“From one angle, it may seem generous and humane to ask somebody to continue working from home, to recommend they don’t come back into the office,” he says. “But what if that individual is living in an unsafe environment at home, and work is a safe place for them? This is why it’s so important to know how individuals feel about their return to the office.”
Gavrilovic agrees, saying businesses need to think about meeting processes, visitor protocols, and more.
“What protocols are you going to have around people visiting the office?” she asks. “And what about meetings? Are you going to encourage people to continue using Zoom, for example, rather than forcing people together in meeting rooms?
“Managers must also understand what they can and cannot dictate that people do. For example, downloading the COVID-Safe app is a personal choice. People cannot be made to do it.”
Once the plan is in place, a communication plan must be developed to ensure every stakeholder understands exactly what has been decided, says Gavrilovic.
This is important for three reasons:
- It informs people around protocols in the office
- It offers staff members confidence that the business is committed to caring for their health and safety
- It lets individuals know their concerns were listened to, and will continue to be sought and acted upon in the future.
Prioritise emotional safety
Psychological safety should always be a priority in offices, but a potentially life-threatening pandemic draws an organisation’s mental health and emotional safety practices and procedures into far clearer focus.
“‘Psychologically safe’ means each individual’s fears and concerns have been understood and processes and plans have been put in place to support individuals. That’s everything from people feeling they have permission to speak up when they’re feeling uncomfortable or fearful, to understanding the concerns people have outside the office,” says Freeman.
Concerns outside the office might include anxieties about commuting on public transport, what’s placed on their employee record (and which therefore might affect their eligibility for future jobs), if they have pre-existing physical or mental health issues, and even concerns of other family members who don’t want them to come back to work.
Some people will suffer a fear of the unknown, says Freeman. Until they have enough information that convinces them things will be safe and that the business has managed the risk, they simply won’t be comfortable.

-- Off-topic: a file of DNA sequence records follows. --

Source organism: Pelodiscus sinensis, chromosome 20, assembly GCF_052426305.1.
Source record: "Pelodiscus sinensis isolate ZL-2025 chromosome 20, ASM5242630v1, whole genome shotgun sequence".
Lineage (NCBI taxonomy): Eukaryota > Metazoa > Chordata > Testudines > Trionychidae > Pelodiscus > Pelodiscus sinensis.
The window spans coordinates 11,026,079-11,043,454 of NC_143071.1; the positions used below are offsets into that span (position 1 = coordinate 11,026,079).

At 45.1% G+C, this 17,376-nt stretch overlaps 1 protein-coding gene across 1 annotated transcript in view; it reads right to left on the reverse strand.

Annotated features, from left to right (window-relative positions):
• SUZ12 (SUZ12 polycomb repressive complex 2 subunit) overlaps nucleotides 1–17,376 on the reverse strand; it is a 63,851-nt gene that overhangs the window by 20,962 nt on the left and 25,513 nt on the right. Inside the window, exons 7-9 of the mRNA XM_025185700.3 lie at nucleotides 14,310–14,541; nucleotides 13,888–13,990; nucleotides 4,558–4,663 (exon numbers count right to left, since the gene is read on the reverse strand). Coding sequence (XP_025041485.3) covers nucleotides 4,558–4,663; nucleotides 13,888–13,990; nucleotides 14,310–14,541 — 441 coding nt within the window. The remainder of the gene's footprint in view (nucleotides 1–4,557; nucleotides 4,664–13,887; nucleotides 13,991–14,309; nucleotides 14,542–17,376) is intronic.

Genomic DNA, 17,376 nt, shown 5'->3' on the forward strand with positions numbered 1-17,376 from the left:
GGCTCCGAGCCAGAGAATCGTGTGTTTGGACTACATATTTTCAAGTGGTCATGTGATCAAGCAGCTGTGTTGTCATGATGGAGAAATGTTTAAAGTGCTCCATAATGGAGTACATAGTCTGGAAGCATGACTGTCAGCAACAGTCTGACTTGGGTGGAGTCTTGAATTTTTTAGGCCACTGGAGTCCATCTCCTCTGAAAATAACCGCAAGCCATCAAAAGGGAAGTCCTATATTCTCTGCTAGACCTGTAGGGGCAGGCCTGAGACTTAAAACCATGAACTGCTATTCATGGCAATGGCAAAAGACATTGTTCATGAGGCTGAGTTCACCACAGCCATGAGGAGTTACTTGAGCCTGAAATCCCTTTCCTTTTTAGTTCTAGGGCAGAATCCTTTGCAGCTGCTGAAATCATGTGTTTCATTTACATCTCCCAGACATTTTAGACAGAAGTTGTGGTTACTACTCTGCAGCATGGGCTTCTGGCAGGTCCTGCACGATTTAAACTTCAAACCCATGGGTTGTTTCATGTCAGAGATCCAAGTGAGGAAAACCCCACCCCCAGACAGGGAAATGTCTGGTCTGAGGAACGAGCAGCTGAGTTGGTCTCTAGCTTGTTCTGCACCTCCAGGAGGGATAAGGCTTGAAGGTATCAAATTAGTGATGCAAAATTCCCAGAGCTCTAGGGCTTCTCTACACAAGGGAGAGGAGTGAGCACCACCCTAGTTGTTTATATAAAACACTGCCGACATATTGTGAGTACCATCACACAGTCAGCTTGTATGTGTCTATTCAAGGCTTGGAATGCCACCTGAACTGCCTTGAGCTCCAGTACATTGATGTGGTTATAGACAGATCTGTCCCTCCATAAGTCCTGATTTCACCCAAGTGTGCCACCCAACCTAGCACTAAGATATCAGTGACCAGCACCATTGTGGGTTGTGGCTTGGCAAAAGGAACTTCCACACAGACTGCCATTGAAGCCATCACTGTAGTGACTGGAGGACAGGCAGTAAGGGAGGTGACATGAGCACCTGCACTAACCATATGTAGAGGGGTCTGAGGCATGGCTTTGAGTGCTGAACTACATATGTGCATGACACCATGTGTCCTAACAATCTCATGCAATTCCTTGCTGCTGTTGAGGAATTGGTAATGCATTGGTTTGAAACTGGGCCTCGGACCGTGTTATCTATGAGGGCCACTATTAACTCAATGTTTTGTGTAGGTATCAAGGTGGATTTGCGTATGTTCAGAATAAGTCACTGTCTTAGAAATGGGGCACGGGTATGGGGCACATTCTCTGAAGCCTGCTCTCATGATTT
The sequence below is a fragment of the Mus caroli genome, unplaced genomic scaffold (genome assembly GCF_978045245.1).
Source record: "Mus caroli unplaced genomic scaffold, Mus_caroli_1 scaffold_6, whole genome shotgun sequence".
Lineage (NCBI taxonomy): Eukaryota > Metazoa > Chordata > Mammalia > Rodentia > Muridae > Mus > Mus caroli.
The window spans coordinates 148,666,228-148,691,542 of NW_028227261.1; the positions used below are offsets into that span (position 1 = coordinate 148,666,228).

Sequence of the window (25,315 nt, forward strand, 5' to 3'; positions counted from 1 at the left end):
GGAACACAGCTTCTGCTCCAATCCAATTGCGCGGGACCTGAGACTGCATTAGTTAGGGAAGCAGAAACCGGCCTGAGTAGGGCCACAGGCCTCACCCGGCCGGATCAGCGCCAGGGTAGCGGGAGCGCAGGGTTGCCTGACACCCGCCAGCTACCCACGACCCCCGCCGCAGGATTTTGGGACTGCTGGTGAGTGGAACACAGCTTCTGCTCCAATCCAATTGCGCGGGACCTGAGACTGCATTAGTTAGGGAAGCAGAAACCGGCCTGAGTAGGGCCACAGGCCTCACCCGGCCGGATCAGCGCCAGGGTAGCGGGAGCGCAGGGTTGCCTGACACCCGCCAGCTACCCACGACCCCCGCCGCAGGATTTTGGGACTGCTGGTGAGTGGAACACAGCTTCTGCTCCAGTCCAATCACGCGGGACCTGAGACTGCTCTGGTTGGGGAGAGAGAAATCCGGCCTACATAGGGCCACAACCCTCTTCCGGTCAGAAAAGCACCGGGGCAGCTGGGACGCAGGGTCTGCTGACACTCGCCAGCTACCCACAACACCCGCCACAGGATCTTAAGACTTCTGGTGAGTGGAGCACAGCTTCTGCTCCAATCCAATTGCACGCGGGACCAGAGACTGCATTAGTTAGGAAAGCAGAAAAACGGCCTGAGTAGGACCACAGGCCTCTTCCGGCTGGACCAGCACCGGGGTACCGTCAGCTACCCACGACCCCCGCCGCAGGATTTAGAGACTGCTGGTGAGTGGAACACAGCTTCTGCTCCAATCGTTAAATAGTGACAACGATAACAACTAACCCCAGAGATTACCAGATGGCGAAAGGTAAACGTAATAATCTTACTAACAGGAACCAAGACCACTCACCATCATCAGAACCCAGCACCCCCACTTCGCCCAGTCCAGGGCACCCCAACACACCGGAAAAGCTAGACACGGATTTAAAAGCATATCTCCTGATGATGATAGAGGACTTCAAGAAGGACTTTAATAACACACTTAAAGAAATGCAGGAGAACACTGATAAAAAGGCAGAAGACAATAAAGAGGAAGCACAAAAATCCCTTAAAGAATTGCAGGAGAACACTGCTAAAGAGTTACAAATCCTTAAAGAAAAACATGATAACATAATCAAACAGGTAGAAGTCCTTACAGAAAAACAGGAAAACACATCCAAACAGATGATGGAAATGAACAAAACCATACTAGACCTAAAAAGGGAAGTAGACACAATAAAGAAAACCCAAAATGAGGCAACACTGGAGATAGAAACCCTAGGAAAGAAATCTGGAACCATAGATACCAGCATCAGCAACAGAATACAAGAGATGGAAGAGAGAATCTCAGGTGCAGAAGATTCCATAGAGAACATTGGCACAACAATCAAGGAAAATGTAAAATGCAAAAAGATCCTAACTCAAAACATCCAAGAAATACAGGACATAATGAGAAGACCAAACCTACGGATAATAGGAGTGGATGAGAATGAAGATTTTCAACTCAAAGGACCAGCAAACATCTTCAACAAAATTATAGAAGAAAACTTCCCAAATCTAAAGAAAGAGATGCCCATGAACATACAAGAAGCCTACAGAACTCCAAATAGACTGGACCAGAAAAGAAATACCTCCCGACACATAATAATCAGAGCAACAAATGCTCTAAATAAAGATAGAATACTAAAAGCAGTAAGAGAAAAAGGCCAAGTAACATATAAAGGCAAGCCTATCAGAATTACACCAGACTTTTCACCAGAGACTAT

Another big challenge around psychological safety, he says, is how a business deals with those on paid on a salary as opposed to those on commission. Staff on a salary will be paid no matter where they work, but people on commission might be locked in to visiting clients and making sales to simply make a living.
“That’s a very different mindset and risk model,” says Freeman. “What’s the solution? There is no single one. The business needs to ask the question and come up with an approach that works. You need to treat people as individuals because every case will be different within its specific environment.”
Don’t let logistics undo your plans
Don’t make promises you can’t keep, says Freeman. For example:
- If you’re telling staff that the office will be deep cleaned every day, have you found a cleaning business that will carry out the work?
- If you’re asking everybody to use hand sanitiser before entering the office, where will your supply of sanitiser come from?
- If you’re promising there will be no more than two people in a lift at a time, and the office is on the 44th floor of a CBD high-rise, how many hours will staff be left waiting for available lifts?
Don’t let the details ruin a great plan.
“One business I’m working with included personal protective equipment such as gloves and masks in their plan,” says Freeman. “They then identified the fact that it will take at least 10 days to have that equipment delivered to their head office, and even longer to get it out to regional offices. A plan is great, but it means nothing if the logistics are not nailed down.”